Technology is an important tool in caring for our ageing population, but we mustn’t forget the human touch – that’s every bit as vital, writes Paula Broadbent
AS we become older our needs become wider and more diverse.
How robust our individual health is, is influenced by socio economic factors, the lives we lead, the luck of the draw in our personal gene pool, mental health, social environment as well as the place in which we live.
One thing is evident, though, and that is globally, human beings are living longer.
Although many people live healthy lives, inevitably, longevity means more and more people live with multiple chronic health conditions. And as individuals find themselves at their most vulnerable, social networks can start to diminish as people lose lifetime partners, relatives, friends and their independent mobility.
Whilst the demographic is ageing at a far greater pace than the health and social care infrastructure is prepared for, the younger working age demographic is decreasing. Creating a global workforce shortage and ‘caregiving crisis’.
Analytical thinking assumes the best solution to our ‘caregiving crisis’ lies purely in technology, but are we developing and investing in a sustainable infrastructure that will not only stand the test of time, but also accommodate innovation and a changing environment?
Most of today’s increasingly tech-centric life relies not only upon the availability and speed of WiFi, but the internet and various Apps, devices, algorithms and sophisticated back end processes.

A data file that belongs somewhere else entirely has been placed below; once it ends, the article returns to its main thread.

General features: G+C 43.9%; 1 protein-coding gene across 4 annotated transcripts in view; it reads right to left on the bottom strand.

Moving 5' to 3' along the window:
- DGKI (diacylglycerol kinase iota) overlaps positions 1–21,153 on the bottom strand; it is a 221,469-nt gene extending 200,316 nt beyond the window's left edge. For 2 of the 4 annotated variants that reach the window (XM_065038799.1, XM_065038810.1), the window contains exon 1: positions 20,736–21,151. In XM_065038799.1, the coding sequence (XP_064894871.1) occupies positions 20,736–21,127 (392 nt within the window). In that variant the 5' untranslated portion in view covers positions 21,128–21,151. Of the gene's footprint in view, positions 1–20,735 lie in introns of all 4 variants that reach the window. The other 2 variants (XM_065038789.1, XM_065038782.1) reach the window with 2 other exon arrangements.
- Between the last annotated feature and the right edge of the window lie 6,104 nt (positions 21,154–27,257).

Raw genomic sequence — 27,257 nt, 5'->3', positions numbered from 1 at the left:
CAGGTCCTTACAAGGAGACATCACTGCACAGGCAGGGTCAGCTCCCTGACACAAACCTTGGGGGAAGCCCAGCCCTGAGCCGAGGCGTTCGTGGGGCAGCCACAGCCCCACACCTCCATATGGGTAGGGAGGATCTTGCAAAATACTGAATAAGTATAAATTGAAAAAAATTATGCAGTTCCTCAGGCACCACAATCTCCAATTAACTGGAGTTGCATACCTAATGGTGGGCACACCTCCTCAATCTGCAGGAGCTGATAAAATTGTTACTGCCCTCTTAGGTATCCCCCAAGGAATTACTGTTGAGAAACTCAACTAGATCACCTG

The amount of financial investment needed to provide secure technology that will safeguard, protect and enable people is staggering but not quite as staggering as the cost to the health and social care budget if we do not invest in innovation to safeguard alternative services.
The main challenge with technology and robots as caregivers, is they are cold and simply incapable of replacing the human touch.
Social interaction is a vital element of mental health and a lack of social interaction impacts on actual physical health as much as any other form of deprivation or illness. There is mounting evidence that shows social isolation kills more people now than obesity, therefore we should not and cannot ignore the need to combine technology with human interaction.
As a society, we need to balance out a reliance on technological advancements alongside provision of social interaction opportunities to ensure people can not only live longer, safer lives, but also live healthier, happier and more enriched ones.
Life after all, is for living and not simply surviving.
Paula Broadbent is retirement solutions director for ENGIE UK.